8. As many as possible Split recommended Not addressed No At least one-quarter Split required by law Not addressed No At least one-third Split recommended Not addressed Yes Majority Split recommended Periodic rotation of lead auditor Yes Substantial majority Separation is one of three acceptable alternatives Recommended3 No EXAMPLES OF CODES OF GOVERNANCE What is the recommendation on director independence? Can the same executive be both CEO & chairperson? Is disclosure required if the company does not comply with the recommendations? Is auditor rotation required? Country Brazil CVM Code (2002) Russia CG Code (2002) Singapore CG Committee (2001) United Kingdom Cadbury Code1 United States Conference Board and CalPers (2003)2 • In 2003, a Combined Code made further additions to the code, but these basic principles remain • Just one of several codes in existence in the United States • The Sarbanes-Oxley Act requires that the lead audit partner be rotated every 5 years; changing audit firm after 10 years of continual relationship or if former audit partner is employed by the company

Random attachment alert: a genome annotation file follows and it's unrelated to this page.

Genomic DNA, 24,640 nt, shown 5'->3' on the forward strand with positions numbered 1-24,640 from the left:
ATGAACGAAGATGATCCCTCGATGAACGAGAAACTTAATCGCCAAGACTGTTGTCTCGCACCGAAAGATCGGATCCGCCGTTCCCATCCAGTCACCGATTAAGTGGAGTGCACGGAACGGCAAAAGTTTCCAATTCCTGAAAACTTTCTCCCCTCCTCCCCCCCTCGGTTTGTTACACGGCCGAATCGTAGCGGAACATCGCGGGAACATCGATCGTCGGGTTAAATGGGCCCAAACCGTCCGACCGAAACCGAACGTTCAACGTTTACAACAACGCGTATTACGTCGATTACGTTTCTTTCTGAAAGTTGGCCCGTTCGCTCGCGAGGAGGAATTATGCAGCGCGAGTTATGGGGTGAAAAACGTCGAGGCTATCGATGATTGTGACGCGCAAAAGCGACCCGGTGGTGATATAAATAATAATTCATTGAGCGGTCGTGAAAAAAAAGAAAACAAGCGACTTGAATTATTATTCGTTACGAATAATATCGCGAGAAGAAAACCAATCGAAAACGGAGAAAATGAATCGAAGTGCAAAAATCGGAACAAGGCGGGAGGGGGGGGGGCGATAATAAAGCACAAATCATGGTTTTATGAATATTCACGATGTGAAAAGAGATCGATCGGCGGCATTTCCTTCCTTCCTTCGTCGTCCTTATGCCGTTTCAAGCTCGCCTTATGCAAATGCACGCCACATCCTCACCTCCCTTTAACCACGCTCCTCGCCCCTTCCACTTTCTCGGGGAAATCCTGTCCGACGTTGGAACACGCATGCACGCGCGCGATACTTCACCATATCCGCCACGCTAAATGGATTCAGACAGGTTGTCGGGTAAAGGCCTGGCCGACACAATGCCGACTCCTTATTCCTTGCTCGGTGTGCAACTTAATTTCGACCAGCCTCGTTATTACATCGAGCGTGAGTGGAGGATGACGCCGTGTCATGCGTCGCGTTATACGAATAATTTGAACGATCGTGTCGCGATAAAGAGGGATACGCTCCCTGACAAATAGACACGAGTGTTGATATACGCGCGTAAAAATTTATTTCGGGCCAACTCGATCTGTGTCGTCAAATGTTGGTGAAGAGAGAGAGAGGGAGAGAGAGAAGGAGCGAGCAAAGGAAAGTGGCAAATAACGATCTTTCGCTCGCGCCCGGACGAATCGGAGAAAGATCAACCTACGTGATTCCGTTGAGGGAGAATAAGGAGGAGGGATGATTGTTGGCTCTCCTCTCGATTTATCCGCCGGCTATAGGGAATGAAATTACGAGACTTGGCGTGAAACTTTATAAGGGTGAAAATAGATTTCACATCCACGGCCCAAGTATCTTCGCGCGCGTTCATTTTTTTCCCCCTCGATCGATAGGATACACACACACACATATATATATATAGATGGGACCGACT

9. INSTITUTIONAL ACTIVISM ON THE RISE • CalPERS • known for their institutional activism • TIAA-CREF • Corporate Governance Team


  11. STAGGERED BOARDS A turn over at once the entire Board does not are staggered so Board elections Nearly 2/3 of boards today are considered staggered.

  12. Phantom Active Phantom boards have no involvement in the strategic management process of the firm. The public (and major stakeholders) have higher expectations for board involvement today. BOARD INVOLVEMENT